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My Asperger's + early emotional trauma = need to control


Danny Raede

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"To be honest, when I was diagnosed with Asperger’s (High-Functioning Autism) at age twelve, it didn’t have much of an impact on me. My parents, the therapist, and I sat on the couch as the good doctor took a few minutes to explain the particulars of my diagnosis while I listened politely. He asked if I had any questions. I didn’t. I remember thinking it was a funny word, but, at the time, I didn’t comprehend its full meaning. To me, it was just a word like any other.

And that was it. In fact, I soon forgot about the whole experience. The term didn’t surface again until I was fifteen when I found myself locked up in a residential treatment center for “at-risk” adolescents. There’s a rather interesting story behind how I ended up there.

Growing up, I was what many would have considered “a parent’s worst nightmare.” I was defiant and headstrong in the most extreme way imaginable. Nearly every day was punctuated by some kind of disagreement with my parents. And by disagreement, I mean two to four hours of all-out war where everyone is screaming, a window gets broken, I’m wrestled to the ground, the police get called, and eventually I grab my backpack and run away. My therapist would likely tell you that this happened because:

My Asperger’s + Emotional traumas early in life = Extreme need for control

Now that I’ve spent the last several years of my life studying psychology voraciously, both in and out of college, I’m inclined to agree with him.

I spent almost the entirety of my early life deep, deep in Defense Mode. I was so terrified and overwhelmed that the only way I knew how to feel somewhat okay was to assert control over everyone and everything around me. That kind of strong internal fire can be great if you’re an ambitious adult trying to build a life for yourself. However, it’s not so great when you’re a pre-teen who believes that parents (and other authority figures) are stupid.

My overwhelmed, stressed-out parents tried everything they could think of to get me to change. They took me to see countless therapists. They tried dozens of treatments and medications. They read parenting books. They tried talking softly. They tried talking loudly. They threatened, bribed, pleaded, and lectured. Nothing worked.

Finally, in desperation, they moved forward with what they considered their last-resort option: the residential treatment center. So I was awoken one morning by two very large, muscular men who took me to what would be my new home for the next year. It was eight hours a day of group and individual therapy. Seven days a week. For an entire freakin’ year. As you can imagine, I learned a lot of amazing life skills in there. I learned a lot about myself and about people in general. Finally, I graduated from the program and went home. I could hardly believe it. I was finally free!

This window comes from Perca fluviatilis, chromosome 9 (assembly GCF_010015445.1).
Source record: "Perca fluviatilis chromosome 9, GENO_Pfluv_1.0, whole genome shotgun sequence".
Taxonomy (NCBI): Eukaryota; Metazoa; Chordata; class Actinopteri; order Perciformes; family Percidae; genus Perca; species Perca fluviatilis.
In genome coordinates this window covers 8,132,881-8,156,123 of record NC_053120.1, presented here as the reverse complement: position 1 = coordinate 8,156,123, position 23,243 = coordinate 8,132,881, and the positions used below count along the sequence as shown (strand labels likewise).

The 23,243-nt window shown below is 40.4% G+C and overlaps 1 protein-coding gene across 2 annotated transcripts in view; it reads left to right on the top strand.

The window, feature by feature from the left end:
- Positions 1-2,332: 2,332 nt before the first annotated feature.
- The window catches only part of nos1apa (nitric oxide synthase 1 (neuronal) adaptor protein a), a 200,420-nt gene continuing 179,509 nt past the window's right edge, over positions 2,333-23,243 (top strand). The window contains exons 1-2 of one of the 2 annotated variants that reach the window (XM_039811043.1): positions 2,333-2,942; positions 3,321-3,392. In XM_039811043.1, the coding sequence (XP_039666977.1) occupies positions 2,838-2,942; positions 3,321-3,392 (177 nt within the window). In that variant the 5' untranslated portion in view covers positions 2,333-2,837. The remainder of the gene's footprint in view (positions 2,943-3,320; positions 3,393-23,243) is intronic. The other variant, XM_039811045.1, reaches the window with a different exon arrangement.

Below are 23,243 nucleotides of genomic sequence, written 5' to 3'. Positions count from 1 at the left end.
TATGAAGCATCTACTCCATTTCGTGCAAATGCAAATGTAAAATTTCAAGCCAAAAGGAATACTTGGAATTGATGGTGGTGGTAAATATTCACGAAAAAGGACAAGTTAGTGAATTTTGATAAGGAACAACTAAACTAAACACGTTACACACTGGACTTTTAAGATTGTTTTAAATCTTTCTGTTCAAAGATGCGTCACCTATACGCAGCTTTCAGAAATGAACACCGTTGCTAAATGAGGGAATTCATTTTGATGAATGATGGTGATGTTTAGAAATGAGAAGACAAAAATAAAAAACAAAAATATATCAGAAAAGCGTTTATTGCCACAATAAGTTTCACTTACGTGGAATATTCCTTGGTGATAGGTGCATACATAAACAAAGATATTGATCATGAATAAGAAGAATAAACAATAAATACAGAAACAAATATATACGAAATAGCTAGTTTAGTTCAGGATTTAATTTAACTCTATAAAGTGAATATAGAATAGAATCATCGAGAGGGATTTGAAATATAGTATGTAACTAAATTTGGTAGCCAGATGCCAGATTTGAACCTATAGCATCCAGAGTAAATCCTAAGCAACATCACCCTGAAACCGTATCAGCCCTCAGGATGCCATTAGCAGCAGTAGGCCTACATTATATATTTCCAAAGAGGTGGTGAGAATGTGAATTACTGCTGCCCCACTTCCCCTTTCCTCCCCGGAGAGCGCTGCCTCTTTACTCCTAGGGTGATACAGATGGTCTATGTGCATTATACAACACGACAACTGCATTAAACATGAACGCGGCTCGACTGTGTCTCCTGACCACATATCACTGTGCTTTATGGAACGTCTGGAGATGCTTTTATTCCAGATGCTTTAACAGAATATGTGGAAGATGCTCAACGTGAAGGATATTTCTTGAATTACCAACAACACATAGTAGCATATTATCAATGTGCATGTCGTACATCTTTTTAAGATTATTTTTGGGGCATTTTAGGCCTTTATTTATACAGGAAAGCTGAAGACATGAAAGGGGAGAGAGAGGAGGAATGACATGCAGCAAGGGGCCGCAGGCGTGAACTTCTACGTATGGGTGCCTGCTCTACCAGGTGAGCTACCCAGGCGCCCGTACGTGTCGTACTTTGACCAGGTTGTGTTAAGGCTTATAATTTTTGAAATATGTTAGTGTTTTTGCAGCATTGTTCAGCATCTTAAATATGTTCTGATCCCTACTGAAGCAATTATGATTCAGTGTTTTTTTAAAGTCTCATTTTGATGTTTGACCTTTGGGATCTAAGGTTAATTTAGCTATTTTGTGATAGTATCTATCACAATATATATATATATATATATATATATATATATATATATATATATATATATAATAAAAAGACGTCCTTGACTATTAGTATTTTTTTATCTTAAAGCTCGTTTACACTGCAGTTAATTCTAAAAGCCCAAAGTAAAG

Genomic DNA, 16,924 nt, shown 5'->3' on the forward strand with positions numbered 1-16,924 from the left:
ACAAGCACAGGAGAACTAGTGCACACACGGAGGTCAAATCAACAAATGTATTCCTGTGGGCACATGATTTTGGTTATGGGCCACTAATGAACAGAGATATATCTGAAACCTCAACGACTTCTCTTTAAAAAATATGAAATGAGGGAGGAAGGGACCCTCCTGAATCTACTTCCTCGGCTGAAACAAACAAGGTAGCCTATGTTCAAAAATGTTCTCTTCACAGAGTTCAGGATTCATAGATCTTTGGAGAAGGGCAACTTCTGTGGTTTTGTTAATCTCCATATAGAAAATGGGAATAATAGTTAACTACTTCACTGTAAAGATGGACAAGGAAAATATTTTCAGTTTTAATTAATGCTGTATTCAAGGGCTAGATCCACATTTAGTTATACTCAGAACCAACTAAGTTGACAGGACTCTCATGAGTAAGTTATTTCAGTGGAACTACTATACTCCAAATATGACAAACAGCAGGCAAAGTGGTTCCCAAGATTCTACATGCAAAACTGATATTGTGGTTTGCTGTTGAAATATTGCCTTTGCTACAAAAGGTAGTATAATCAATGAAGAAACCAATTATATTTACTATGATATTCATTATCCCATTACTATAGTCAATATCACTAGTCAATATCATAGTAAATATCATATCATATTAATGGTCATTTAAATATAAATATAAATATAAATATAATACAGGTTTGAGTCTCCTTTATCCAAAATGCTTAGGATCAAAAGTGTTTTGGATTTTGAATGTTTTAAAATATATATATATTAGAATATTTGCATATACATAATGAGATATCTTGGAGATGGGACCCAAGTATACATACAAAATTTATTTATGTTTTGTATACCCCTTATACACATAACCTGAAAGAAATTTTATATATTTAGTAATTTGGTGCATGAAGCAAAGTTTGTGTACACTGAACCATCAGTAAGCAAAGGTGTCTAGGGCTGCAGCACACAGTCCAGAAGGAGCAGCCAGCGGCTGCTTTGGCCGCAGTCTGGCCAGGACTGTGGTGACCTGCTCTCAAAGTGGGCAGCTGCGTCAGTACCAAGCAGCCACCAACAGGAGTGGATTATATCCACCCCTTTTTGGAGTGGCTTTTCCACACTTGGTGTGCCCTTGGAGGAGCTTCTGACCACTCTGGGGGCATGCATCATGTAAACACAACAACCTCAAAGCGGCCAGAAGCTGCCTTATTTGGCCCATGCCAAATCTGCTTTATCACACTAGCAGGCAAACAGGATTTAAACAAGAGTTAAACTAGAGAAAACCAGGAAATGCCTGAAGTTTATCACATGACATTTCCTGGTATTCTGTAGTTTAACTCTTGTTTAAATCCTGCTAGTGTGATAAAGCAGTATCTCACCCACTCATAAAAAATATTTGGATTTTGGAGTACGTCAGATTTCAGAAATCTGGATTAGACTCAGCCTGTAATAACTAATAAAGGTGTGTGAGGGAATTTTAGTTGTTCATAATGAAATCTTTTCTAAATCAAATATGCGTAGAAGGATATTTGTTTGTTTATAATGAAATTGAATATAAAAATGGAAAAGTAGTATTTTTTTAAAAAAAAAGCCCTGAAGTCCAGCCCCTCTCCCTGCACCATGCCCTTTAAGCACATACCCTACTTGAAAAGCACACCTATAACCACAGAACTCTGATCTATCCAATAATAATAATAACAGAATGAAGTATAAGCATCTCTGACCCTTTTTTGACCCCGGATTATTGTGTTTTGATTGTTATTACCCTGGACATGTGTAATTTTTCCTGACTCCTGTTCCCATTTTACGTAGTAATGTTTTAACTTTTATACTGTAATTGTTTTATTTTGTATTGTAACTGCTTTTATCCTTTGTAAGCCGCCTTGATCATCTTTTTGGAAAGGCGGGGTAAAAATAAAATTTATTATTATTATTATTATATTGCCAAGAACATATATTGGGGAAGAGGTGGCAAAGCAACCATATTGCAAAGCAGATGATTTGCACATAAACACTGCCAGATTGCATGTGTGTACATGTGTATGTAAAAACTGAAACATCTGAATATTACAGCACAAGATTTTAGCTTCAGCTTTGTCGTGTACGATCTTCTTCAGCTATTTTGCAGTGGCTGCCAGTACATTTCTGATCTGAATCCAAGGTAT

For the first couple of months, life was amazing! My parents and I got along great. I even used my fancy new communication skills, and they worked! I felt confident that things were going to be different from now on. However, soon the “honeymoon” feeling wore off, and I was no longer the prodigal son who had finally come home. I was just part of the family again, and that meant that mom and dad tried to start parenting me again just like they used to. Despite my year of personal growth, it turned out that things at home hadn’t changed much at all. Soon, my old habits kicked in, my parents followed suit, and things got ugly really fast.

Faster than I would’ve thought possible, we were back to the same old pattern of fighting for control. My home was a war zone, and winning meant everything. The result was that, ultimately, everybody lost. After a few months of this, my parents decided that they had tried everything to help me, and that they had reached the end of their rope. It seemed their last-resort option, the treatment center, had failed.

Mom and Dad sat me down and informed me that they would be helping me to move out and find an apartment. I could either choose to stay in school with a part-time job, or I could choose to drop out and work full-time. In exchange, they would help me out with rent. I was seventeen years old.

Being thrown into the adult world at such a young age was simultaneously terrifying and exhilarating. On one hand, my greatest wish was finally fulfilled: I had nearly complete control of my life! On the other hand, I was a sheltered seventeen-year-old kid with Asperger's, ADHD, depression, and chronic anxiety who didn’t know the first thing about how to be successful in the “real world.” I was going to have to learn fast.

I distinctly remember that the day I became an “adult” was the day everything started to shift inside me. Honestly, there were very few “Eureka!” moments where a lightbulb went on, lightning struck, or the Earth shook. Most of the time, the change was gradual, like a sunrise. It starts out cold and dark with only the faint moonlight and stars overhead, but soon a little grey light peeks over the horizon. It gets brighter so gradually that it’s almost imperceptible, until suddenly you look around and realize that the world is now colorful, vivid, and radiant.

Over time, the more safe and in-control I felt the more I started to relax and come out of Defense Mode. I started to have little revelations here and there, and my perspective started to shift. For example, I realized that my parents weren’t around anymore, so, logically, I couldn’t blame them for my happiness and success (or lack thereof). I realized that those were my responsibility. From there, I realized that success wasn’t some arcane, mysterious thing. It was composed of particular skills that could all be learned. That singular epiphany started me down a road of learning and self-discovery that would completely change my life.

Years later now, I’m still growing and learning, but I have come a long way from those early days of raging meltdowns and failed relationships. Now, as a part of the Asperger Experts team, I get the amazing opportunity to work with individuals on the spectrum and their parents in order to help them overcome the same issues I struggled with so long ago. Honestly, it’s my dream job.